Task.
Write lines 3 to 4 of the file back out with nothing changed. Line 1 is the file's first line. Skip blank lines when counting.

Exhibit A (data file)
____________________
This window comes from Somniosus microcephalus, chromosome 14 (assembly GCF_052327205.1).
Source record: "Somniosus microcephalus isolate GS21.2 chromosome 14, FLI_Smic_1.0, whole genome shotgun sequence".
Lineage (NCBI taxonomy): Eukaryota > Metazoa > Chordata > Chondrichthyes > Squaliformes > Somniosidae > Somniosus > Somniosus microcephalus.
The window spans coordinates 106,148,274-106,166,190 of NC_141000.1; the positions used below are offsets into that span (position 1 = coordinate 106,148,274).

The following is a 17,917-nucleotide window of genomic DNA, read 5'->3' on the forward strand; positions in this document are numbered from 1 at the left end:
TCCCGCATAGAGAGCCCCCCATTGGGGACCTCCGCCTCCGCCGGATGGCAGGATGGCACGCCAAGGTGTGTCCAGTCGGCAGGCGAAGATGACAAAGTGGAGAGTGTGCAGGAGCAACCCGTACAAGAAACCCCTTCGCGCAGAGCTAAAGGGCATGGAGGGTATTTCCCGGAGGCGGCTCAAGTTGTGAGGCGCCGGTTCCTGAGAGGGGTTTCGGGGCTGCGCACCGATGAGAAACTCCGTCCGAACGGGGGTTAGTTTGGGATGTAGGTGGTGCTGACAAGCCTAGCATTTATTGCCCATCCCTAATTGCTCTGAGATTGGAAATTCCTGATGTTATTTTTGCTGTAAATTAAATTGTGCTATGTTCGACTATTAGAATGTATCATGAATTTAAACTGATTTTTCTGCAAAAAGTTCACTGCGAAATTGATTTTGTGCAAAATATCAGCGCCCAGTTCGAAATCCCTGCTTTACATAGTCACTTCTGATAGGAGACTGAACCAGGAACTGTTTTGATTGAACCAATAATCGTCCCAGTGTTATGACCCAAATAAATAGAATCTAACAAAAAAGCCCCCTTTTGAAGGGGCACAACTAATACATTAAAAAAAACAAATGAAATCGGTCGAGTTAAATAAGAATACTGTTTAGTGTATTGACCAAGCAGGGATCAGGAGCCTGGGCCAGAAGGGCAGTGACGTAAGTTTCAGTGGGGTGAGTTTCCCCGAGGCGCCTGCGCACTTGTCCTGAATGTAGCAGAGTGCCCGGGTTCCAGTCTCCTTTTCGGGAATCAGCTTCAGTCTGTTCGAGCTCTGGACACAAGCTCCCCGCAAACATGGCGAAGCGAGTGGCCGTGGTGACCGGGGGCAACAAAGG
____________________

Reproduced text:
Lineage (NCBI taxonomy): Eukaryota > Metazoa > Chordata > Chondrichthyes > Squaliformes > Somniosidae > Somniosus > Somniosus microcephalus.
The window spans coordinates 106,148,274-106,166,190 of NC_141000.1; the positions used below are offsets into that span (position 1 = coordinate 106,148,274).